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Old 09-19-2019, 04:13 PM
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Join Date: Jul 2008
Location: Cheshire, UK
Posts: 2,074

The reason for a throttle response curve is more of a safety feature than a necessity. An electric motor will produce a torque then is more or less proportional to the throttle position regardless of the speed the motor is actually rotating.
In a helicopter you have a huge diameter relatively heavy rotor and the motor is geared to drive it. Apply full throttle and the motor will apply full torque instantly. The rotor hub will not be able to handle the sudden torque likely damaging the rotor blades or even twisting them off. An expensive and potentially dangerous situation. A conventional propeller is by comparison both smaller diameter and much more heavily built so can withstand the instant full power torque, although 'snap' opening full throttle from static is not to be recommended.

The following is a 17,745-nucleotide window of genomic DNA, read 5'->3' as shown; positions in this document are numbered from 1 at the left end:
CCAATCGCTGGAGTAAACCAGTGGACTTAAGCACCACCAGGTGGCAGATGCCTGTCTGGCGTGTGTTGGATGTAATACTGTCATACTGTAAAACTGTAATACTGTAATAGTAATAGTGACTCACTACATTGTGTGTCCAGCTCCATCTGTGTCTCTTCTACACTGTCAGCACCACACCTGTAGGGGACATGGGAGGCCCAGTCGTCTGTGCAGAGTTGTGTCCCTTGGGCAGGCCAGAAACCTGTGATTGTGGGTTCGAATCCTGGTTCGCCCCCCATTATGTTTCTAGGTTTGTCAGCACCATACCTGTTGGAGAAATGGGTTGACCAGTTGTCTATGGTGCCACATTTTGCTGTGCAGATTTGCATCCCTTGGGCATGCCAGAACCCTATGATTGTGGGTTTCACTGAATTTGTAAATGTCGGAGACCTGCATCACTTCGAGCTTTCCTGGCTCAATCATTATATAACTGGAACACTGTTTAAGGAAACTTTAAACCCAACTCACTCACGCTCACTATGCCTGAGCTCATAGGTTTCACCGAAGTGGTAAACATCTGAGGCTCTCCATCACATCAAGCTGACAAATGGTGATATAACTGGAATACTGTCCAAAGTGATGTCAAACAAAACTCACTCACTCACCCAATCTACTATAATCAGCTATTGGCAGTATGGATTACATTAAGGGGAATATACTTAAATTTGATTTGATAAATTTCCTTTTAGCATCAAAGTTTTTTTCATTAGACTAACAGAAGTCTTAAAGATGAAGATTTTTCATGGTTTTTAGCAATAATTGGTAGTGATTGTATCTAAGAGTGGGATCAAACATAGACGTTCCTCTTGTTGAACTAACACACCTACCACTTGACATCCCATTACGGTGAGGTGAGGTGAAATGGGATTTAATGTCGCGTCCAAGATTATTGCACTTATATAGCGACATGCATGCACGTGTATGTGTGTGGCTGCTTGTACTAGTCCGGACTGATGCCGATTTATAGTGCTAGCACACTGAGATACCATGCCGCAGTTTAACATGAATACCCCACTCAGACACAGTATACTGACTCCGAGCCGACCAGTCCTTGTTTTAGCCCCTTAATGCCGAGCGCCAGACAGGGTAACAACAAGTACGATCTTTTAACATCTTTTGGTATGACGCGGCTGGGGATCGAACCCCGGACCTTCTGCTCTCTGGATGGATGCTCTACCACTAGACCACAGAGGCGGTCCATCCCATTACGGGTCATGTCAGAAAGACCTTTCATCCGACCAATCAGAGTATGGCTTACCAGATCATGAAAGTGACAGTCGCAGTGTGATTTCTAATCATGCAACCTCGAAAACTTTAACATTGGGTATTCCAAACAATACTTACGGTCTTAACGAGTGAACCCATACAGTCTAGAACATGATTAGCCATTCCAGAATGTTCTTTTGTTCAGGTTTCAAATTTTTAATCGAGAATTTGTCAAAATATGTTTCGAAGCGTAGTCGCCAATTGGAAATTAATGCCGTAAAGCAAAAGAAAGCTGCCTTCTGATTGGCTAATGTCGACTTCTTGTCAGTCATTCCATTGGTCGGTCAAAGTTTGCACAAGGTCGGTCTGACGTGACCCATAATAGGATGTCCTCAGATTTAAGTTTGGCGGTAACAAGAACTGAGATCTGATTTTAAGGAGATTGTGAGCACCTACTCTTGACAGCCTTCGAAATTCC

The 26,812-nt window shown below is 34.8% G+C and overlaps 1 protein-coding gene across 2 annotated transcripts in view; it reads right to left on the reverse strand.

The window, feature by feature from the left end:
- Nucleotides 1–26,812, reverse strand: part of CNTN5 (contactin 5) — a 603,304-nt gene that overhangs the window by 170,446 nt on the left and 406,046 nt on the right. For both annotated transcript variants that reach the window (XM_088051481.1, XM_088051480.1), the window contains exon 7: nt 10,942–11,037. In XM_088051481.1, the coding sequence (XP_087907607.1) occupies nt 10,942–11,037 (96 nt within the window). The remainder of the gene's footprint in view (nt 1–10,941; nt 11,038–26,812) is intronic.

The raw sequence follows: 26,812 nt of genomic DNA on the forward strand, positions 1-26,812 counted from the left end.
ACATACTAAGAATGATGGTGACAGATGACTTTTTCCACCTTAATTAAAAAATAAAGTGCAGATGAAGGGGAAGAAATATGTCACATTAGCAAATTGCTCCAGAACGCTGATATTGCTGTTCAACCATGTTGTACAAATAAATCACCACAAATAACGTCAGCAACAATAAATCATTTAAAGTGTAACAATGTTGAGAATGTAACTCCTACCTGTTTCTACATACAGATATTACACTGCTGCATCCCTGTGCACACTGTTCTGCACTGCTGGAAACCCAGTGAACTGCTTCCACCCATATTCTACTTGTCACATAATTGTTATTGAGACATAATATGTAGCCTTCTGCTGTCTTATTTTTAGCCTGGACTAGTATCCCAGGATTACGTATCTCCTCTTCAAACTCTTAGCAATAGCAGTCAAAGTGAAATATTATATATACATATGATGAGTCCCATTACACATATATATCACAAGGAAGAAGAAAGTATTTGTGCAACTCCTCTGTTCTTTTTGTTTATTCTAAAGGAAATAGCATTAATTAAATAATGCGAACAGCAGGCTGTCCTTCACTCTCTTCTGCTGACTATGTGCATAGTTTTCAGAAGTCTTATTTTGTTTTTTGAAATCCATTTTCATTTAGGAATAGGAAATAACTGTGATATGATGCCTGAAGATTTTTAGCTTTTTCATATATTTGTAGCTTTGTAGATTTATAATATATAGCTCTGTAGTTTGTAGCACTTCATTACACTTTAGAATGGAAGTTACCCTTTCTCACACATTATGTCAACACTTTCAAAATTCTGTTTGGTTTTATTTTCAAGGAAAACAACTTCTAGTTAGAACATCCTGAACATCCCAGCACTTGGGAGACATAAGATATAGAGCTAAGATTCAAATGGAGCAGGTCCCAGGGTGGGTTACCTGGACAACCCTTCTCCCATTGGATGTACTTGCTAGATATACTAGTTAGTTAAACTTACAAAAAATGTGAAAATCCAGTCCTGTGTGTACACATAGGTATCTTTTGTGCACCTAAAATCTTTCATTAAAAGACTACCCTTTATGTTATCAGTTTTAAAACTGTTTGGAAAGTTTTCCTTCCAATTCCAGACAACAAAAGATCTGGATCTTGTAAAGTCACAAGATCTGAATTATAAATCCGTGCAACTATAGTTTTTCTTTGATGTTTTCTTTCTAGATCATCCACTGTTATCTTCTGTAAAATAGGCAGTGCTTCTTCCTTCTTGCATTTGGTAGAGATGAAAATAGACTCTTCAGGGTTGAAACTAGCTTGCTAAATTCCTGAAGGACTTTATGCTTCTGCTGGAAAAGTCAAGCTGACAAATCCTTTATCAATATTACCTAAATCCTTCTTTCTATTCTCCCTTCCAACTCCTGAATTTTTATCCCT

Of course you can overcome the problem on a helicopter by opening the throttle suitably slowly from static but you are then relying on the pilot to remember to do so.
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